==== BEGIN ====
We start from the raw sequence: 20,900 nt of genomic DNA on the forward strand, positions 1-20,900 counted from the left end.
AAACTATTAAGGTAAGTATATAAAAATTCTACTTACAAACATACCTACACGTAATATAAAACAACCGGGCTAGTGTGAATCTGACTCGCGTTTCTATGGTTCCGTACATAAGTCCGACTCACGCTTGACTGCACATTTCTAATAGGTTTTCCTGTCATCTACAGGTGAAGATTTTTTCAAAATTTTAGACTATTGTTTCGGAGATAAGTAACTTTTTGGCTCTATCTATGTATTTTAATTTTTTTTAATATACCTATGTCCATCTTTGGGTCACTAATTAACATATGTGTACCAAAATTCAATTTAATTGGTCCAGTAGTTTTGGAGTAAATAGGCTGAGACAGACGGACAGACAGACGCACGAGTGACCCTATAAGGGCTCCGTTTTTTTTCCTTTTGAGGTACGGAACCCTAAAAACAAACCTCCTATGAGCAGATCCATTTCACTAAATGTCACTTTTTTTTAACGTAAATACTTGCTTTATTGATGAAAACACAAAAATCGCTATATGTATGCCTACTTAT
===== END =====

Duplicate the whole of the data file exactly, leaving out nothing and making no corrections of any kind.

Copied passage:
We start from the raw sequence: 20,900 nt of genomic DNA on the forward strand, positions 1-20,900 counted from the left end.
AAACTATTAAGGTAAGTATATAAAAATTCTACTTACAAACATACCTACACGTAATATAAAACAACCGGGCTAGTGTGAATCTGACTCGCGTTTCTATGGTTCCGTACATAAGTCCGACTCACGCTTGACTGCACATTTCTAATAGGTTTTCCTGTCATCTACAGGTGAAGATTTTTTCAAAATTTTAGACTATTGTTTCGGAGATAAGTAACTTTTTGGCTCTATCTATGTATTTTAATTTTTTTTAATATACCTATGTCCATCTTTGGGTCACTAATTAACATATGTGTACCAAAATTCAATTTAATTGGTCCAGTAGTTTTGGAGTAAATAGGCTGAGACAGACGGACAGACAGACGCACGAGTGACCCTATAAGGGCTCCGTTTTTTTTCCTTTTGAGGTACGGAACCCTAAAAACAAACCTCCTATGAGCAGATCCATTTCACTAAATGTCACTTTTTTTTAACGTAAATACTTGCTTTATTGATGAAAACACAAAAATCGCTATATGTATGCCTACTTAT